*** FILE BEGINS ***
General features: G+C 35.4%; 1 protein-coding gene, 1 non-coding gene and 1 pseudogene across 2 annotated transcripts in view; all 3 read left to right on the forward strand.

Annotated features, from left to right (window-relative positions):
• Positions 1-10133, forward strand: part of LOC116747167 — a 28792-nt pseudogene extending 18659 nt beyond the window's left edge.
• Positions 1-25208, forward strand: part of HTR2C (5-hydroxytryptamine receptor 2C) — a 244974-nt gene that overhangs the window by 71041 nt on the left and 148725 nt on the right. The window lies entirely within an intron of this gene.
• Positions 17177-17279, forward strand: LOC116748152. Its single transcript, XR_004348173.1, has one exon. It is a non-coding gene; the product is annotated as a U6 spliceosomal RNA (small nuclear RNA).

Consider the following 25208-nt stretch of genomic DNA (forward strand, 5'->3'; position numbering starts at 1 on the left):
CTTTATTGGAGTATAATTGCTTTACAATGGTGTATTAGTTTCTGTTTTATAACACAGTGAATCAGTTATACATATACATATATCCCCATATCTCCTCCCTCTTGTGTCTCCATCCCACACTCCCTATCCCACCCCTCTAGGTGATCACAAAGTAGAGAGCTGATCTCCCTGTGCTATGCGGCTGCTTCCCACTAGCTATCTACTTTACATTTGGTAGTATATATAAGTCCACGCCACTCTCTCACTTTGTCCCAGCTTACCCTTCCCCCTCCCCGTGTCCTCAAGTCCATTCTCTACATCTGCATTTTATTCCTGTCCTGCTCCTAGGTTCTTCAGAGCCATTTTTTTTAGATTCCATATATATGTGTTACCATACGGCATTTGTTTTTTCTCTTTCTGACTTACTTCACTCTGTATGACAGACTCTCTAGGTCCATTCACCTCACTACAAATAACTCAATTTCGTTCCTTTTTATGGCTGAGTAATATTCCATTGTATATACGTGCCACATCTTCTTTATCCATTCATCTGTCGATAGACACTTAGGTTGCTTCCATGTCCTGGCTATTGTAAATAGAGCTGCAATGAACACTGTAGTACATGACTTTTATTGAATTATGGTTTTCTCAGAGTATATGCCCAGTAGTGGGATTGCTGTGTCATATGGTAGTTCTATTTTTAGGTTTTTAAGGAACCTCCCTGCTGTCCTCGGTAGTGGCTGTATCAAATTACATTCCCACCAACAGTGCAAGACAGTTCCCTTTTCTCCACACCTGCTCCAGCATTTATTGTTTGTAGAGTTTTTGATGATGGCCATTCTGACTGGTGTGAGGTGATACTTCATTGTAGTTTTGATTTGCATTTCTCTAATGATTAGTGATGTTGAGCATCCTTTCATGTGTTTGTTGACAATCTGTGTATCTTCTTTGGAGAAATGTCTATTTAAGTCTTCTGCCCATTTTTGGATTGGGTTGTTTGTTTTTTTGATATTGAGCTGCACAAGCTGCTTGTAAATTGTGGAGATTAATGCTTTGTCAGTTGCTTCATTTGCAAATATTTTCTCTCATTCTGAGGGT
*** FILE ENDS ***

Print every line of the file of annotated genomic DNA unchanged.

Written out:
General features: G+C 35.4%; 1 protein-coding gene, 1 non-coding gene and 1 pseudogene across 2 annotated transcripts in view; all 3 read left to right on the forward strand.

Annotated features, from left to right (window-relative positions):
• Positions 1-10133, forward strand: part of LOC116747167 — a 28792-nt pseudogene extending 18659 nt beyond the window's left edge.
• Positions 1-25208, forward strand: part of HTR2C (5-hydroxytryptamine receptor 2C) — a 244974-nt gene that overhangs the window by 71041 nt on the left and 148725 nt on the right. The window lies entirely within an intron of this gene.
• Positions 17177-17279, forward strand: LOC116748152. Its single transcript, XR_004348173.1, has one exon. It is a non-coding gene; the product is annotated as a U6 spliceosomal RNA (small nuclear RNA).

Consider the following 25208-nt stretch of genomic DNA (forward strand, 5'->3'; position numbering starts at 1 on the left):
CTTTATTGGAGTATAATTGCTTTACAATGGTGTATTAGTTTCTGTTTTATAACACAGTGAATCAGTTATACATATACATATATCCCCATATCTCCTCCCTCTTGTGTCTCCATCCCACACTCCCTATCCCACCCCTCTAGGTGATCACAAAGTAGAGAGCTGATCTCCCTGTGCTATGCGGCTGCTTCCCACTAGCTATCTACTTTACATTTGGTAGTATATATAAGTCCACGCCACTCTCTCACTTTGTCCCAGCTTACCCTTCCCCCTCCCCGTGTCCTCAAGTCCATTCTCTACATCTGCATTTTATTCCTGTCCTGCTCCTAGGTTCTTCAGAGCCATTTTTTTTAGATTCCATATATATGTGTTACCATACGGCATTTGTTTTTTCTCTTTCTGACTTACTTCACTCTGTATGACAGACTCTCTAGGTCCATTCACCTCACTACAAATAACTCAATTTCGTTCCTTTTTATGGCTGAGTAATATTCCATTGTATATACGTGCCACATCTTCTTTATCCATTCATCTGTCGATAGACACTTAGGTTGCTTCCATGTCCTGGCTATTGTAAATAGAGCTGCAATGAACACTGTAGTACATGACTTTTATTGAATTATGGTTTTCTCAGAGTATATGCCCAGTAGTGGGATTGCTGTGTCATATGGTAGTTCTATTTTTAGGTTTTTAAGGAACCTCCCTGCTGTCCTCGGTAGTGGCTGTATCAAATTACATTCCCACCAACAGTGCAAGACAGTTCCCTTTTCTCCACACCTGCTCCAGCATTTATTGTTTGTAGAGTTTTTGATGATGGCCATTCTGACTGGTGTGAGGTGATACTTCATTGTAGTTTTGATTTGCATTTCTCTAATGATTAGTGATGTTGAGCATCCTTTCATGTGTTTGTTGACAATCTGTGTATCTTCTTTGGAGAAATGTCTATTTAAGTCTTCTGCCCATTTTTGGATTGGGTTGTTTGTTTTTTTGATATTGAGCTGCACAAGCTGCTTGTAAATTGTGGAGATTAATGCTTTGTCAGTTGCTTCATTTGCAAATATTTTCTCTCATTCTGAGGGT